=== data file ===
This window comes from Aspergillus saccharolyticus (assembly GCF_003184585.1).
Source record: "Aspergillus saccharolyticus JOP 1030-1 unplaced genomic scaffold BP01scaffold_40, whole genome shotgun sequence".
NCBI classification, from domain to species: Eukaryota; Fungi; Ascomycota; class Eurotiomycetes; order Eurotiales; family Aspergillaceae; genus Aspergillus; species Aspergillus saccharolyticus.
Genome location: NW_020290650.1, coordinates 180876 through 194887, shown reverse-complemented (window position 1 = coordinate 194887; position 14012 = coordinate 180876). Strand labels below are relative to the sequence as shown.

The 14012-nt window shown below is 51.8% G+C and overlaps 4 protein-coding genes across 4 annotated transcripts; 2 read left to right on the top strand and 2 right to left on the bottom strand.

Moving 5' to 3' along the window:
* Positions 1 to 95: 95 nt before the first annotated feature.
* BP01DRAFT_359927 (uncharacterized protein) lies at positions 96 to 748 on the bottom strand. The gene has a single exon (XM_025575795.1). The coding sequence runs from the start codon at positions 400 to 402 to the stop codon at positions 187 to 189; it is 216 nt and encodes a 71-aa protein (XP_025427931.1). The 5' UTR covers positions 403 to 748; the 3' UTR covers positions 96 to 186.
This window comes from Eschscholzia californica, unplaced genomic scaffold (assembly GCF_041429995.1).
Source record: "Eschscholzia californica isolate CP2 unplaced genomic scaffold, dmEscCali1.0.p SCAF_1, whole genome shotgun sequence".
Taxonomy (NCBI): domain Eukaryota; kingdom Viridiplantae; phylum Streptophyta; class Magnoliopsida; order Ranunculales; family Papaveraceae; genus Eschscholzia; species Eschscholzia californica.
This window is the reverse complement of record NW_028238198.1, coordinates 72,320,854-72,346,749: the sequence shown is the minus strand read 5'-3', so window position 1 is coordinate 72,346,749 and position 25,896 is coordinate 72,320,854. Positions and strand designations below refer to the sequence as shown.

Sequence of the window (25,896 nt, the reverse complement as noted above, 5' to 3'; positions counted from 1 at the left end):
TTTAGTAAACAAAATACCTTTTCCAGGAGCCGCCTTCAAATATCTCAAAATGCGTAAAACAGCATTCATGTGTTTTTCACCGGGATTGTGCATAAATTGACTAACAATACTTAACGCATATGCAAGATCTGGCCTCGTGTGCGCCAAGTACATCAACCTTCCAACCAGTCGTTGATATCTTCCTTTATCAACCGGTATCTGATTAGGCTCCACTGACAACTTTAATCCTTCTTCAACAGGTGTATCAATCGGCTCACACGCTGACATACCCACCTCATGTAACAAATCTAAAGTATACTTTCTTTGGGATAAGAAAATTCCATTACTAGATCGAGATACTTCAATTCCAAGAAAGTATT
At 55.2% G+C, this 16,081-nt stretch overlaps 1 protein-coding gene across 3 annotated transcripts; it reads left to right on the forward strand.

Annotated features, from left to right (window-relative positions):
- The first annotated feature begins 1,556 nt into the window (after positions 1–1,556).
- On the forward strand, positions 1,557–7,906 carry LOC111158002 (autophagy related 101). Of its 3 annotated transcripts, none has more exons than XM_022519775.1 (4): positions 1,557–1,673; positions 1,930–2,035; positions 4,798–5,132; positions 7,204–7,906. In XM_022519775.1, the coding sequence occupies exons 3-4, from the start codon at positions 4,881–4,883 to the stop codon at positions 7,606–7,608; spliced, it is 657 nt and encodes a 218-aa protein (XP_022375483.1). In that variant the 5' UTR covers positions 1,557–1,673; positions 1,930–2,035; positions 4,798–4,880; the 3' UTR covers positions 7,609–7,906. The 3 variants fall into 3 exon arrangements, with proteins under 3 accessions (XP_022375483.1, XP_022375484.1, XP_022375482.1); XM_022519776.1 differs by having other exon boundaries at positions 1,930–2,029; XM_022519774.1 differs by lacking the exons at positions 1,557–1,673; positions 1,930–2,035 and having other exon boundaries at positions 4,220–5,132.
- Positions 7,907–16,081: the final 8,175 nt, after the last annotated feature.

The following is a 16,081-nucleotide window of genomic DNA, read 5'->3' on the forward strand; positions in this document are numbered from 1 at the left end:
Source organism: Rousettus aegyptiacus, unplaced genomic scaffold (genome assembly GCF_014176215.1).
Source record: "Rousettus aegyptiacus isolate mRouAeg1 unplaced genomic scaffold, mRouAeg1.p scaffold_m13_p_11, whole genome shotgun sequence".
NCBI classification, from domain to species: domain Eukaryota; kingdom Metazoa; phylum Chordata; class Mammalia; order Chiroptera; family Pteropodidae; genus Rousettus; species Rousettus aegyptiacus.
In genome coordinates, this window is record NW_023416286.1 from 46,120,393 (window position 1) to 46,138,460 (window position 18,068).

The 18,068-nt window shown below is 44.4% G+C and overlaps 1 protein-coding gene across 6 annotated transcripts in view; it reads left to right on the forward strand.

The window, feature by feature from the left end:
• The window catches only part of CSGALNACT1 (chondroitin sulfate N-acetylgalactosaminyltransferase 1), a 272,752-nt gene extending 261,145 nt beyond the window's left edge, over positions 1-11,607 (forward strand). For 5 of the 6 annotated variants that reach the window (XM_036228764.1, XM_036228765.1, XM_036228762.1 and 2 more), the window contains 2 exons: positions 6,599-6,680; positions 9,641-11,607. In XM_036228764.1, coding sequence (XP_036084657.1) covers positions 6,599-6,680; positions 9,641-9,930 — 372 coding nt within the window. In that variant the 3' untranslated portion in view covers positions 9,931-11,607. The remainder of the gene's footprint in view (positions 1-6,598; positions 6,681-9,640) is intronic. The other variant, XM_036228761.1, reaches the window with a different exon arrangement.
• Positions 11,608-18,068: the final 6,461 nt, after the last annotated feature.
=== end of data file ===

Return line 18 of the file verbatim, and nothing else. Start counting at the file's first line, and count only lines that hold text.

- On the forward strand, positions 1,557–7,906 carry LOC111158002 (autophagy related 101). Of its 3 annotated transcripts, none has more exons than XM_022519775.1 (4): positions 1,557–1,673; positions 1,930–2,035; positions 4,798–5,132; positions 7,204–7,906. In XM_022519775.1, the coding sequence occupies exons 3-4, from the start codon at positions 4,881–4,883 to the stop codon at positions 7,606–7,608; spliced, it is 657 nt and encodes a 218-aa protein (XP_022375483.1). In that variant the 5' UTR covers positions 1,557–1,673; positions 1,930–2,035; positions 4,798–4,880; the 3' UTR covers positions 7,609–7,906. The 3 variants fall into 3 exon arrangements, with proteins under 3 accessions (XP_022375483.1, XP_022375484.1, XP_022375482.1); XM_022519776.1 differs by having other exon boundaries at positions 1,930–2,029; XM_022519774.1 differs by lacking the exons at positions 1,557–1,673; positions 1,930–2,035 and having other exon boundaries at positions 4,220–5,132.